The evening’s big winner was the Hieroglyphics (www.hieroglyphics.com) — the rap collective won for both Best Artist and Online Hip-Hop Award of the Year.

Other winners had the swagger of a true MC: Webmaster Mike Pizzo, whose sick e-zine HipHopSite (www.hiphopsite.com) snagged the award for Website of the Year, quoted from A Tribe Called Quest after his win: “I never let a statue tell me how nice I am.” Maybe the OHHA should consider a new category: Best Braggadocio. — Leslie Marable.

Reproduced on Hieroglyphics.org for educational purposes.

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Print / Magazine

‘StinkE Bomb,’ VIBE Magazine

There’s been a big stink on the Internet lately, and it’s been emanating from www.hieroglyphics.com, the official home of the Hieroglyphics family (Souls of Mischief, Del thafunkeehomosapien, Casual, Extra Prolific, Pep Love & JBiz).

Originally printed in VIBE magazine
November, 1996
Page 132, “Tech Look”

Written by Gregg Bishop

StinkE Bomb | VIBE
StinkE Bomb | VIBE

Hieroglyphics Online is the creation of Yameen Friedberg’s StinkE Productions. Friedberg — whose nom de Web is StinkE — is an 18-year-old hip hop-loving Hiero fan who started his site in August, 1995 as a tribute to his favorite crew.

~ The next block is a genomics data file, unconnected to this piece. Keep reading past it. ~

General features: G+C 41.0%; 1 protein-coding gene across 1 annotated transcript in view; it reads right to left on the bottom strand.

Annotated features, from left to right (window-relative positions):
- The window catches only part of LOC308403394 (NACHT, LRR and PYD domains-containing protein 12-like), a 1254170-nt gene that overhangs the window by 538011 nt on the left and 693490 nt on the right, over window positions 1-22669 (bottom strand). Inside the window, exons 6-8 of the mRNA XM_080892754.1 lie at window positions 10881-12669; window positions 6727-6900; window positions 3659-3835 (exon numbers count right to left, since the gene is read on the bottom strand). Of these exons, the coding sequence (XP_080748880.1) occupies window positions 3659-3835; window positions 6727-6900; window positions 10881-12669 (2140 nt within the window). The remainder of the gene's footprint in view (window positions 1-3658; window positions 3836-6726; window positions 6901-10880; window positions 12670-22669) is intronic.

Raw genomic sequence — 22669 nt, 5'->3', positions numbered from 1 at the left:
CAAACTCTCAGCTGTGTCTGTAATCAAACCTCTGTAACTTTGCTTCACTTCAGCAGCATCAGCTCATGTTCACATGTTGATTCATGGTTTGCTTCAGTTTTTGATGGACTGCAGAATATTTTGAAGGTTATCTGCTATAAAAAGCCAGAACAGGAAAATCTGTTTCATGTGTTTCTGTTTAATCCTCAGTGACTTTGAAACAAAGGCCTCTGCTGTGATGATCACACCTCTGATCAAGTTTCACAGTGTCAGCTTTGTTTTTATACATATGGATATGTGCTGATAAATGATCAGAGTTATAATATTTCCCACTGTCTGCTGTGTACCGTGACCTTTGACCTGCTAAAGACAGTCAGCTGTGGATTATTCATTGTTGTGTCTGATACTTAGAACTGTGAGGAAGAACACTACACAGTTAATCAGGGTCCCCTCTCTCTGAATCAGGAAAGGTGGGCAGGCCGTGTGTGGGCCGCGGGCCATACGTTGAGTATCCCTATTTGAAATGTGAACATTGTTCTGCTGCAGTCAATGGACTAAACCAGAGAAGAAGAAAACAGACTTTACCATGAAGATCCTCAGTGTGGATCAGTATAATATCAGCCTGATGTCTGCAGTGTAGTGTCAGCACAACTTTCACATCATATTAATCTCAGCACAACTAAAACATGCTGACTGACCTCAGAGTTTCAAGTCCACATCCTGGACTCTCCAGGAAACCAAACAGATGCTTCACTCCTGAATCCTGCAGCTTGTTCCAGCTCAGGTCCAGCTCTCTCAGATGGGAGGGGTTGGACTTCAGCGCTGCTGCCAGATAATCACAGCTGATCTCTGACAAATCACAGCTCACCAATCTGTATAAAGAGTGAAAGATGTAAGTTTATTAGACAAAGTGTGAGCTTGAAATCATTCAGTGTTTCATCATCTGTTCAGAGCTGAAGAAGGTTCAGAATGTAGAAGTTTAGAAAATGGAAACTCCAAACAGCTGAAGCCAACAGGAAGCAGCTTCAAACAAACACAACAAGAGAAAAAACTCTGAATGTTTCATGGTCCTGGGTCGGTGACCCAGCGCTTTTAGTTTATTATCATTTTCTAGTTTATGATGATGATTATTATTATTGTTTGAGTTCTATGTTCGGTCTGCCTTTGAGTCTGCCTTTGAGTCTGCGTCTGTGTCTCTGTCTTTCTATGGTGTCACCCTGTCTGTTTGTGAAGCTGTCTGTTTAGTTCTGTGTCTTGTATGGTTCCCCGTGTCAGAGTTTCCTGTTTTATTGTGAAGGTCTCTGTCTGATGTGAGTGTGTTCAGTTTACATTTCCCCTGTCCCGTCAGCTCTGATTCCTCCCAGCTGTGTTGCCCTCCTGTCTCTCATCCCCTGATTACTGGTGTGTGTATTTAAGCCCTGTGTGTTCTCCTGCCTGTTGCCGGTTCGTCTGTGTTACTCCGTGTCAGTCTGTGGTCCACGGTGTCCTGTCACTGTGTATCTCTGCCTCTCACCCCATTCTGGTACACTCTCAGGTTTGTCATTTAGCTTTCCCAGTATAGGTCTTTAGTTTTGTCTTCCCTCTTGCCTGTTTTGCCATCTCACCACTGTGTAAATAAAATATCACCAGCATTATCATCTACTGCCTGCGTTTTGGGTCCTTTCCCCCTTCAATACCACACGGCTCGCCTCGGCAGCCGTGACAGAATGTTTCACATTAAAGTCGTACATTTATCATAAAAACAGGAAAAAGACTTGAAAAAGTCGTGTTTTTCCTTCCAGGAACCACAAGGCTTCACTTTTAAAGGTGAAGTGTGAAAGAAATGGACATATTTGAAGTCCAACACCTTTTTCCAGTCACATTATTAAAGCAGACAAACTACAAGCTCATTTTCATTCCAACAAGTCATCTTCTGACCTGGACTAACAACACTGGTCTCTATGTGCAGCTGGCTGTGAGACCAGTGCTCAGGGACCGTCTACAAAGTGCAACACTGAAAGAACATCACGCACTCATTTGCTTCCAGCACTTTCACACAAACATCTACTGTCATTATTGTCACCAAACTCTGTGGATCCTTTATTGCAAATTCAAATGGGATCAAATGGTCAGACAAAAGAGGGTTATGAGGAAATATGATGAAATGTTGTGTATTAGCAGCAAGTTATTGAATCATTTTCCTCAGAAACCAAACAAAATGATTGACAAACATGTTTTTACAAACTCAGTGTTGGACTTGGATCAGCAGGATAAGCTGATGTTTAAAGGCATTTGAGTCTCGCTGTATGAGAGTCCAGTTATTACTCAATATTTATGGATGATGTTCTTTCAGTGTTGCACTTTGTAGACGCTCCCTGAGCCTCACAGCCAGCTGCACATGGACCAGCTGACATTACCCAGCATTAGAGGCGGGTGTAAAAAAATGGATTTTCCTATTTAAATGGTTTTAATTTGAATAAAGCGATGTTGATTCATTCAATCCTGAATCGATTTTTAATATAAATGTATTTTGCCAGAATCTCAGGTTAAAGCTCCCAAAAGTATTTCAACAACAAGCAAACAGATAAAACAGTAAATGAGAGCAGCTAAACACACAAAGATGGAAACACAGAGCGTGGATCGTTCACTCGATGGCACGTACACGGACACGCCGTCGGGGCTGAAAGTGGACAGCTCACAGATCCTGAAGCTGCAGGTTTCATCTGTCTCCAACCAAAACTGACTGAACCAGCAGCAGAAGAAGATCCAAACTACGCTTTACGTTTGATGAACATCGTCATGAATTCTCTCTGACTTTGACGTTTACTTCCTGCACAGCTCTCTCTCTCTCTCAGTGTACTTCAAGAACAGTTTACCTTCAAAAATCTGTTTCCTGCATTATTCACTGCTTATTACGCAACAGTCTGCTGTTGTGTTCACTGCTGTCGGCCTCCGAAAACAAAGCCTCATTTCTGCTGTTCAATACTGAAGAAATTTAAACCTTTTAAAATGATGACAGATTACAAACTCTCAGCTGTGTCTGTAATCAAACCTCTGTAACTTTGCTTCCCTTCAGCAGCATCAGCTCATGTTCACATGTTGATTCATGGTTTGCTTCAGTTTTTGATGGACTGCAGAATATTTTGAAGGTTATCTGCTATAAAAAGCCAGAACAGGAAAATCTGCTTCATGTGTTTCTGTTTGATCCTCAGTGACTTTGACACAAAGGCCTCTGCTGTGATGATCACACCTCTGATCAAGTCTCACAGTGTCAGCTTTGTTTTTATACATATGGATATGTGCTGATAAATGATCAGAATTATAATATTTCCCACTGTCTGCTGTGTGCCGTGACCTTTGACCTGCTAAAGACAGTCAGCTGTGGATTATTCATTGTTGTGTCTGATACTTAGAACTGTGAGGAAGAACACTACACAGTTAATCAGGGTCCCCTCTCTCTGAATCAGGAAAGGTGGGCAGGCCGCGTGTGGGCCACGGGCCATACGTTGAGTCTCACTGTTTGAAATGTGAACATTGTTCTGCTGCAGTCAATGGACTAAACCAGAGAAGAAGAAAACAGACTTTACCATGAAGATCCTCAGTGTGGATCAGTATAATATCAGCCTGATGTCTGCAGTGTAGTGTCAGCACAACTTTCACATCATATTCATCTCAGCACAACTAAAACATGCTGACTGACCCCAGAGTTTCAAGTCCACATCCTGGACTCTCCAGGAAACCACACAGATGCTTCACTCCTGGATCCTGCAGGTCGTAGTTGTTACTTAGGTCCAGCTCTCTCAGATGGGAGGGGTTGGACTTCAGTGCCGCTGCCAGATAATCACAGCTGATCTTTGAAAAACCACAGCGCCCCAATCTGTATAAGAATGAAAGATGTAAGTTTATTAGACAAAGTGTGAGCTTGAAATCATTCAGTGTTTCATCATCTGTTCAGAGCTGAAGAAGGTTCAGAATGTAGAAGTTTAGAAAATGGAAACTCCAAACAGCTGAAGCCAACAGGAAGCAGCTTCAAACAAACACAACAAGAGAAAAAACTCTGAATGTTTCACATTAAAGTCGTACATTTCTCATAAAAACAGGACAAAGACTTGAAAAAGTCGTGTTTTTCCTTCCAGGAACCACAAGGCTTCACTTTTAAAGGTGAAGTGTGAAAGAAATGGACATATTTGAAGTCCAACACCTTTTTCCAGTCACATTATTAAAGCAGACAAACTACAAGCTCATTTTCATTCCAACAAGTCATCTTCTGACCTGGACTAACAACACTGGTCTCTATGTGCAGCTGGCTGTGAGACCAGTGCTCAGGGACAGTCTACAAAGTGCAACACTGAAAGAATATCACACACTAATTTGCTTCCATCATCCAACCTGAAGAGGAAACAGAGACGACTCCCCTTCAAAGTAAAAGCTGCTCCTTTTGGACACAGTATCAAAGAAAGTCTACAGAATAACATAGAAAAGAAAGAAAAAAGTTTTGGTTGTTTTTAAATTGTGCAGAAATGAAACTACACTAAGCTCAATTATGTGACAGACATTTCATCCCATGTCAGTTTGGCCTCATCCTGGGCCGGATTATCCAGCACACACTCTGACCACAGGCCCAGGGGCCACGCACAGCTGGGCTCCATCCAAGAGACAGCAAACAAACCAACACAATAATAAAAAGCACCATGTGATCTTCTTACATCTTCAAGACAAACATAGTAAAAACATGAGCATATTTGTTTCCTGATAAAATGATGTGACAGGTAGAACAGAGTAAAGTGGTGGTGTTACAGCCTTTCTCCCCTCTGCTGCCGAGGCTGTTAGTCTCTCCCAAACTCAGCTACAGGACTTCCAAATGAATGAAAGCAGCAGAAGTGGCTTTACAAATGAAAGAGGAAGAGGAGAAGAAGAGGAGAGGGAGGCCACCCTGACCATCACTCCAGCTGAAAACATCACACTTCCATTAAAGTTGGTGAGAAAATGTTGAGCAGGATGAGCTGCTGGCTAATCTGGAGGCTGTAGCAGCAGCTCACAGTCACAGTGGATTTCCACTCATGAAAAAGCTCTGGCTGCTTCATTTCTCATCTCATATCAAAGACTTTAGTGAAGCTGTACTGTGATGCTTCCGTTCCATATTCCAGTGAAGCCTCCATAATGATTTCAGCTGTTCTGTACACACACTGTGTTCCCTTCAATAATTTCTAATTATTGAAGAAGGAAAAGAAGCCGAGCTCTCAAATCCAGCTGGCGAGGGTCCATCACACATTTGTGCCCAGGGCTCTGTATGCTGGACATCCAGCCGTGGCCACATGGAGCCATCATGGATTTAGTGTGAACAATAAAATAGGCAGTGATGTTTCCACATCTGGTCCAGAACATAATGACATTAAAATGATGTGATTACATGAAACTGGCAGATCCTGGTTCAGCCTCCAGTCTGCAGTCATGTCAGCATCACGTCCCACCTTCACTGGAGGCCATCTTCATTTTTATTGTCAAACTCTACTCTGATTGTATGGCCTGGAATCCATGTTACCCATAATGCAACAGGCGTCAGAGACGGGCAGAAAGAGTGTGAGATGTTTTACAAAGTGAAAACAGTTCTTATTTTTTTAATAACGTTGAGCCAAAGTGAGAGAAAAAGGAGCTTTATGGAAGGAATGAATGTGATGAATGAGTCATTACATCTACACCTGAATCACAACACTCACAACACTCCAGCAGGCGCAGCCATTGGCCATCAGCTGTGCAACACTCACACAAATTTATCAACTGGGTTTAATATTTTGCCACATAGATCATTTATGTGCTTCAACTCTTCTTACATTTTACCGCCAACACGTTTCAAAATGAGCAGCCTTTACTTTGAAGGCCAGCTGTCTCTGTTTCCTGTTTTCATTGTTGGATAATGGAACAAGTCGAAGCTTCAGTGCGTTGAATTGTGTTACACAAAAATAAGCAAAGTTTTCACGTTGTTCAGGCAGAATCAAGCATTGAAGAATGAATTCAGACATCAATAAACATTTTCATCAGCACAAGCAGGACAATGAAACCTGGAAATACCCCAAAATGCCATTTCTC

While the Web is littered with other such personalized sites devoted to favorite artists, the best many young fans can hope for is to attract a few hits now and then. What StinkE didn’t know was Tajai (Souls of Mischief) stumbled onto his site and loved it. Shortly after, Hieroglyphics baptized the site as its official home on the Net and now offer exclusive, unreleased songs and Hiero merchandise such as T-shirts and mix tapes. Now that most of the Hiero crew are unsigned and independent, the site will become the marketing backbone of their soon-to-be-released (and tentatively titled) Family Album.

StinkE Bomb | VIBE
StinkE Bomb | VIBE

So why would a college freshman stay up till four in the morning programming and maintaining the immensely popular site? “Well, I just love hip hop, and I love Hiero,” says StinkE. “It’s something that I wanted to do for them, and just them recognizing me was the greatest reward.” Hieroglyphics were apparently not the only ones checking for him; American Records wanted him to do a Chino XL page, but for StinkE, each project must be a labor of love. “I couldn’t feel his style,” he says. “And for me to promote an artist, I have to be 100 percent into him; otherwise it’ll end up wack.” — Gregg Bishop.

Reproduced on Hieroglyphics.org for educational purposes.